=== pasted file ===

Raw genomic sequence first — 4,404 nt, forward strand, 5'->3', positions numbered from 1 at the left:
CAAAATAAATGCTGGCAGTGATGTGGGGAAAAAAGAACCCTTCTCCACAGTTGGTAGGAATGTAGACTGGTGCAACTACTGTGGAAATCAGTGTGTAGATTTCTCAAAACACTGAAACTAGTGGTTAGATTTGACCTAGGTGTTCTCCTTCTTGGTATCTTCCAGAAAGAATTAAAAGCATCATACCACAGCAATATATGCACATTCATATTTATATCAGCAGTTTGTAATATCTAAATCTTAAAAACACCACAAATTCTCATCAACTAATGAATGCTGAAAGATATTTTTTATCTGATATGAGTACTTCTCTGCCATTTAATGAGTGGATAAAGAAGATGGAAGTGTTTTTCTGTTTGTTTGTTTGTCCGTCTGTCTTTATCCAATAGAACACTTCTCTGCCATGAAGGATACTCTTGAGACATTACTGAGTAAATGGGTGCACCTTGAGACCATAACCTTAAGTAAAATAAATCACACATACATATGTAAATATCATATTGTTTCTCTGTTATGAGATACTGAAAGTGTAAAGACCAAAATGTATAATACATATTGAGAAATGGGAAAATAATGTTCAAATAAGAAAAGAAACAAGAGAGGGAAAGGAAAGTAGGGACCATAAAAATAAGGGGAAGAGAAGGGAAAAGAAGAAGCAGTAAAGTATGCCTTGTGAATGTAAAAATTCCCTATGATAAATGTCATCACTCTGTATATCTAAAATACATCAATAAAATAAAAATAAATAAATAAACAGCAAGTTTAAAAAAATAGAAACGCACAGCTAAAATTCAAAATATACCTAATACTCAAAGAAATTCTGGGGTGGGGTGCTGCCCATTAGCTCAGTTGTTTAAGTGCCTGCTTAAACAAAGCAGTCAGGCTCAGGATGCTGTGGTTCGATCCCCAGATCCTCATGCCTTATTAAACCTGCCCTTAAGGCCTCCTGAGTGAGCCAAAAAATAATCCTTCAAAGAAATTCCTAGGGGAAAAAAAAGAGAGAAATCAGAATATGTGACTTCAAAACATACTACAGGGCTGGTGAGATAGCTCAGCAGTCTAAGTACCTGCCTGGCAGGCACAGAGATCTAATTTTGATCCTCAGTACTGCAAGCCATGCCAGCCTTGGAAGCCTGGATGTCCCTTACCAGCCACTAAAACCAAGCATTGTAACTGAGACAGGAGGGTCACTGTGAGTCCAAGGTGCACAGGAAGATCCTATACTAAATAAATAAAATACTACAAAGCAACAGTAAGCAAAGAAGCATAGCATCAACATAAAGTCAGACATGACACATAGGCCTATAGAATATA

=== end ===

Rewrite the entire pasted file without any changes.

Raw genomic sequence first — 4,404 nt, forward strand, 5'->3', positions numbered from 1 at the left:
CAAAATAAATGCTGGCAGTGATGTGGGGAAAAAAGAACCCTTCTCCACAGTTGGTAGGAATGTAGACTGGTGCAACTACTGTGGAAATCAGTGTGTAGATTTCTCAAAACACTGAAACTAGTGGTTAGATTTGACCTAGGTGTTCTCCTTCTTGGTATCTTCCAGAAAGAATTAAAAGCATCATACCACAGCAATATATGCACATTCATATTTATATCAGCAGTTTGTAATATCTAAATCTTAAAAACACCACAAATTCTCATCAACTAATGAATGCTGAAAGATATTTTTTATCTGATATGAGTACTTCTCTGCCATTTAATGAGTGGATAAAGAAGATGGAAGTGTTTTTCTGTTTGTTTGTTTGTCCGTCTGTCTTTATCCAATAGAACACTTCTCTGCCATGAAGGATACTCTTGAGACATTACTGAGTAAATGGGTGCACCTTGAGACCATAACCTTAAGTAAAATAAATCACACATACATATGTAAATATCATATTGTTTCTCTGTTATGAGATACTGAAAGTGTAAAGACCAAAATGTATAATACATATTGAGAAATGGGAAAATAATGTTCAAATAAGAAAAGAAACAAGAGAGGGAAAGGAAAGTAGGGACCATAAAAATAAGGGGAAGAGAAGGGAAAAGAAGAAGCAGTAAAGTATGCCTTGTGAATGTAAAAATTCCCTATGATAAATGTCATCACTCTGTATATCTAAAATACATCAATAAAATAAAAATAAATAAATAAACAGCAAGTTTAAAAAAATAGAAACGCACAGCTAAAATTCAAAATATACCTAATACTCAAAGAAATTCTGGGGTGGGGTGCTGCCCATTAGCTCAGTTGTTTAAGTGCCTGCTTAAACAAAGCAGTCAGGCTCAGGATGCTGTGGTTCGATCCCCAGATCCTCATGCCTTATTAAACCTGCCCTTAAGGCCTCCTGAGTGAGCCAAAAAATAATCCTTCAAAGAAATTCCTAGGGGAAAAAAAAGAGAGAAATCAGAATATGTGACTTCAAAACATACTACAGGGCTGGTGAGATAGCTCAGCAGTCTAAGTACCTGCCTGGCAGGCACAGAGATCTAATTTTGATCCTCAGTACTGCAAGCCATGCCAGCCTTGGAAGCCTGGATGTCCCTTACCAGCCACTAAAACCAAGCATTGTAACTGAGACAGGAGGGTCACTGTGAGTCCAAGGTGCACAGGAAGATCCTATACTAAATAAATAAAATACTACAAAGCAACAGTAAGCAAAGAAGCATAGCATCAACATAAAGTCAGACATGACACATAGGCCTATAGAATATA